The Shakespeare Conference: SHK 21.0356 Wednesday, 1 September 2010
From: Hardy M. Cook <
Date: Wednesday, September 1, 2010
Subject: Shakespeare in Klingon
The following appeared in the Sunday, Washington Post:
How the Washington Shakespeare Company came to offer Shakespeare in Klingon
By Peter Marks
Washington Post Staff Writer
Sunday, August 29, 2010; E01
Don't you love that remarkable moment when roSenQatlh and ghIlDenSten exit the
stage and Khamlet is left alone to deliver the immortal words: "baQa', Qovpatlh,
toy'wl"a' qal je jIH"?
No? Well, it always kills on Kronos. That's the home planet of the Klingons, the
hostile race that antagonizes the Federation heroes of "Star Trek." We learned
back in '91 in "Star Trek VI: The Undiscovered Country" that the Klingons love
them some Shakespeare. Or as he's known to his ridged-foreheaded devotees in the
space-alien community: Wil'yam Shex'pir.
The line above might be more familiar to earthlings as "O, what a rogue and
peasant slave am I!" But now, we Terrans have an opportunity to savor Shex'pir
as the Klingons do. The Washington Shakespeare Company, that Arlington outpost
of offbeat treatments of classic plays, is going where no D.C. enterprise has
ever quite gone before, offering up a whole evening of Shakespeare -- in
At the company's annual benefit Sept. 25 in Rosslyn, selections from "Hamlet"
and "Much Ado About Nothing" will be performed in the language that was invented
for the Klingon characters of the "Star Trek" films. Actors will be speaking the
verse in two languages, English and Klingon, and the lines in each will
correspond to the Bard's signature meter: iambic pentameter. The translations
are courtesy of the Klingon Language Institute, a Pennsylvania group that
published "The Klingon Hamlet" several years ago, in addition to composing the
Klingon version of "Much Ado About Nothing."
Of course, when considering this curious approach to Shakespeare -- eccentric
even by the idiosyncratic standards of contemporary niche theater -- the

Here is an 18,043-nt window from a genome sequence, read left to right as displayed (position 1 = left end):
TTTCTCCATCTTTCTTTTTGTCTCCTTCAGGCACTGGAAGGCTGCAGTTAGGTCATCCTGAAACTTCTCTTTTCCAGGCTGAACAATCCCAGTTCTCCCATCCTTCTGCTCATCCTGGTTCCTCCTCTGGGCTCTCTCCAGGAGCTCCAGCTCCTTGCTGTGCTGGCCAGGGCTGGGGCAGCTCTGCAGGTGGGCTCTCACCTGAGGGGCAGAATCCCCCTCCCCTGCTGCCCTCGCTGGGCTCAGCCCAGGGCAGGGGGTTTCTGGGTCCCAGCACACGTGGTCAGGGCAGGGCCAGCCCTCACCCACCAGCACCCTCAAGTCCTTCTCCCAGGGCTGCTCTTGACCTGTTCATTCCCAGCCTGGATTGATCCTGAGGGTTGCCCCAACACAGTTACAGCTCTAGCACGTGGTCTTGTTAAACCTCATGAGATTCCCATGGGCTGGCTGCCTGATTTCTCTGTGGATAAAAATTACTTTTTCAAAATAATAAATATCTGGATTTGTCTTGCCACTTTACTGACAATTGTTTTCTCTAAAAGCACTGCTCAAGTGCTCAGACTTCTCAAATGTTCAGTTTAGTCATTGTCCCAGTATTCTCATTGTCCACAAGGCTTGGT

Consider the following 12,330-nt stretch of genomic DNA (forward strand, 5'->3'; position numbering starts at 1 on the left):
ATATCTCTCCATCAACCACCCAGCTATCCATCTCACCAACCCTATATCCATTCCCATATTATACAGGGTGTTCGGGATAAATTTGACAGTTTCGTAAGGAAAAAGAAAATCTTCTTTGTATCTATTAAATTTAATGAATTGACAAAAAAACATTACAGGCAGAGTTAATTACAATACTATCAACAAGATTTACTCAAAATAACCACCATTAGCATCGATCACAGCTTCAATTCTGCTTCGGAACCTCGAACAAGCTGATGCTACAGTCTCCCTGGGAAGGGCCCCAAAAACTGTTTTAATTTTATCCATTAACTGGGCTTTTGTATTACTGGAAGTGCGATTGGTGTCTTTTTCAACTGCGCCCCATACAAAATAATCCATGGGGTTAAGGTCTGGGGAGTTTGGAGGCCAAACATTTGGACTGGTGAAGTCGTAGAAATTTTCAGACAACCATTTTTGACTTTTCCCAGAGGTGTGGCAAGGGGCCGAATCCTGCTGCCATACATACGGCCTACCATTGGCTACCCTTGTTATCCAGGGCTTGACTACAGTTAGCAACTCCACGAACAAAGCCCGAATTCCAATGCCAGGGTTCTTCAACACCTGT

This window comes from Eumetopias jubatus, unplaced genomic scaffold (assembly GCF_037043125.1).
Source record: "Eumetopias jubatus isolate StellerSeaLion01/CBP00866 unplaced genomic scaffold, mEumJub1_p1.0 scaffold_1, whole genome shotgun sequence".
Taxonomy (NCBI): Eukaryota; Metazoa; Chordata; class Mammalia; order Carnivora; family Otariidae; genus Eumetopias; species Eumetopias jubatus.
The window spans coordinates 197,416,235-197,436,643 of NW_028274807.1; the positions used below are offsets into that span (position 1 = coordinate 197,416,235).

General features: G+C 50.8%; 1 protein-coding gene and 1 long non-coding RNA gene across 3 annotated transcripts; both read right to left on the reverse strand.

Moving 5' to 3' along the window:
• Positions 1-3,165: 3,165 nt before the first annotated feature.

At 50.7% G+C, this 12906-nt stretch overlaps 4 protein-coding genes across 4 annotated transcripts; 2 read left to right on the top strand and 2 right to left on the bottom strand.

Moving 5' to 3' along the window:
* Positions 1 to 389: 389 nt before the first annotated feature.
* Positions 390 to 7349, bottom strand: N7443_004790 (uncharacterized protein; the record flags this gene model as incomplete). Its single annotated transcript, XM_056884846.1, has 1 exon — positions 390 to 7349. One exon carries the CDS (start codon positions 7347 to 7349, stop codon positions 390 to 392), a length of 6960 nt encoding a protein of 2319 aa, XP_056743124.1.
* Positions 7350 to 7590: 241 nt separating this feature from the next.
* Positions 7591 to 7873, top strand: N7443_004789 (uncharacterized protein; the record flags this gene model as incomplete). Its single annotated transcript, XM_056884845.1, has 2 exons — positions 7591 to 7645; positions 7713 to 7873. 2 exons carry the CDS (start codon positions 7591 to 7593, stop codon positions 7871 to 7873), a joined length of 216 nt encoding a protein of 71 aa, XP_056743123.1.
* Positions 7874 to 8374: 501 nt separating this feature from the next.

question inevitably arises: Why? As it turns out, the troupe has an answer so
logical it might satisfy Mr. Spock. The chairman of Washington Shakespeare's
board just happens to be the man who invented Klingonspeak for the films: Marc
Okrand, a longtime linguist at the Vienna-based National Captioning Institute.
Then, too, Shakespeare sci-fi style appeals to the whimsical impulses of the
company's longtime artistic director, Christopher Henley. "It kind of fits into
our company identity, of trying to breathe some fresh air into the classics, of
doing something really, really different with them," he says. "It seems a way to
say that we're not as reverent as other companies in town."
No kidding. This is the group that three years ago staged a really, really
different version of "Macbeth" -- in the nude. On this occasion, its actors will
simply be cloaking the famous lines in words from the Klingon dictionary that
Okrand published 25 years ago. Lines like "taH pagh taHbe.' " Which perhaps you
know as: "To be or not to be."
One of a large list
Shakespeare is, of course, one of the most widely translated writers on the
planet: The Folger Shakespeare Library has in its stacks the Bard's work in more
than 45 languages, according to Georgianna Ziegler, the Folger's head of
"Hamlet" may be the play most frequently adapted in other tongues. "We have an
Afrikaans 'Hamlet' from 1945," Ziegler says, as she begins the alphabetical
roster. "We've got 'Hamlet' in Albanian, Arabic, Belorussian, Bengali . . . " It
turns out Hamlet speaks Icelandic, Latvian, Maltese, Old Turkish, Persian, Tamil
and Welsh, too. And that's not to mention the "Hamlets" in even more esoteric
idioms, like Esperanto.
The Klingon Language Institute's director, Lawrence M. Schoen, a science-fiction
writer who works as chief compliance officer for a medical center in the
Philadelphia area, had applied once upon a time to the Folger for a fellowship
to aid in the effort to translate Shakespeare into Klingon. Although he was
turned down, the group, whose members are a small global band of Klingon